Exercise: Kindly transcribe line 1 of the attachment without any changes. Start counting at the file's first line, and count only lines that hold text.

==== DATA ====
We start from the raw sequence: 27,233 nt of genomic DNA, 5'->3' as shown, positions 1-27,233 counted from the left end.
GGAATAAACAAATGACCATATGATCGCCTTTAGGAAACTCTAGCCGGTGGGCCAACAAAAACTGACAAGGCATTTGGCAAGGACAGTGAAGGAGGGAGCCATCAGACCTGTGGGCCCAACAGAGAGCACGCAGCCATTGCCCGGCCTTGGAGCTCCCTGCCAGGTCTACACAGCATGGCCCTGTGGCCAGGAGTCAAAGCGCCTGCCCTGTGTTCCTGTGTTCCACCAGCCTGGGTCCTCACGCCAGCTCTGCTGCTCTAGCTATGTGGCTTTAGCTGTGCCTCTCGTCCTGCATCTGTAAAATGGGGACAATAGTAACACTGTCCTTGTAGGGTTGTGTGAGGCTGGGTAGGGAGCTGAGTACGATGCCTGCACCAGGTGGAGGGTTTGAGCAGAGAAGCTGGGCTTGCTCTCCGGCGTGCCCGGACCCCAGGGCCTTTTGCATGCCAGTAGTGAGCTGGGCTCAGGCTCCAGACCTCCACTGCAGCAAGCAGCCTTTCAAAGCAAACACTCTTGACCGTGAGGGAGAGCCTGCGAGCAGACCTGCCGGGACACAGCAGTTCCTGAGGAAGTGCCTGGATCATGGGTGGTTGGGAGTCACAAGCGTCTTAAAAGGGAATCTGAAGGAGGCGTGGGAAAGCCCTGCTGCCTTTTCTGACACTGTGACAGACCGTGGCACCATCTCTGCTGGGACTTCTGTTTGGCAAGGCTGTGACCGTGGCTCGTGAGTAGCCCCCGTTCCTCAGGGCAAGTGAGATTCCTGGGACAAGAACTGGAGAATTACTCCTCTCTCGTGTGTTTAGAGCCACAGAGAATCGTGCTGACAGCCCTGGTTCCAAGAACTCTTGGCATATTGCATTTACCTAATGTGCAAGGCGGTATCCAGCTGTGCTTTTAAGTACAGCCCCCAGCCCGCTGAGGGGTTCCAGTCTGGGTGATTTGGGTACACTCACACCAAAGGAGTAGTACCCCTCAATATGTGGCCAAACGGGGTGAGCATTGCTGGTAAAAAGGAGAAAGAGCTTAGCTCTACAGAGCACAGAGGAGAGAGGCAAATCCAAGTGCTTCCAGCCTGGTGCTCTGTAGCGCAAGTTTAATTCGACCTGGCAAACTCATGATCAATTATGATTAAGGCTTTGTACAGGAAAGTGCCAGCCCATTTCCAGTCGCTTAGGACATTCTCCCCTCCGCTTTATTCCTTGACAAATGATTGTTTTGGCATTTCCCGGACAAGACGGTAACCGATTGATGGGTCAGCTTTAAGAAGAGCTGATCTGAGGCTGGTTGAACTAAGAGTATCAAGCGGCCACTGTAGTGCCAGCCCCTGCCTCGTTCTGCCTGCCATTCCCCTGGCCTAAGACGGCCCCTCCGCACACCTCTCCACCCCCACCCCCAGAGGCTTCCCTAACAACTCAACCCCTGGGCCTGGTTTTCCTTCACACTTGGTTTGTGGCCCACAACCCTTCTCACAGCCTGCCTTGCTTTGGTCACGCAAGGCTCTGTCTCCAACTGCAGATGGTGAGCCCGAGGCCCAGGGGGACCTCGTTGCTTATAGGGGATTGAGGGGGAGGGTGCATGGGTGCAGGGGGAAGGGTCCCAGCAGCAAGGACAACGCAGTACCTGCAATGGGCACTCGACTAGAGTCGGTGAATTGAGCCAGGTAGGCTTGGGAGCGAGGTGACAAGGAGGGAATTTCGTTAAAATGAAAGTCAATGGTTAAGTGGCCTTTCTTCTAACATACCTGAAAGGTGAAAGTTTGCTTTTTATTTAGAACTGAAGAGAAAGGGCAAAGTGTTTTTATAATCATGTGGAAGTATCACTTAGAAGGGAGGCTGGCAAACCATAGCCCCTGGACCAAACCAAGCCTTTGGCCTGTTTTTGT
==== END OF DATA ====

We start from the raw sequence: 27,233 nt of genomic DNA, 5'->3' as shown, positions 1-27,233 counted from the left end.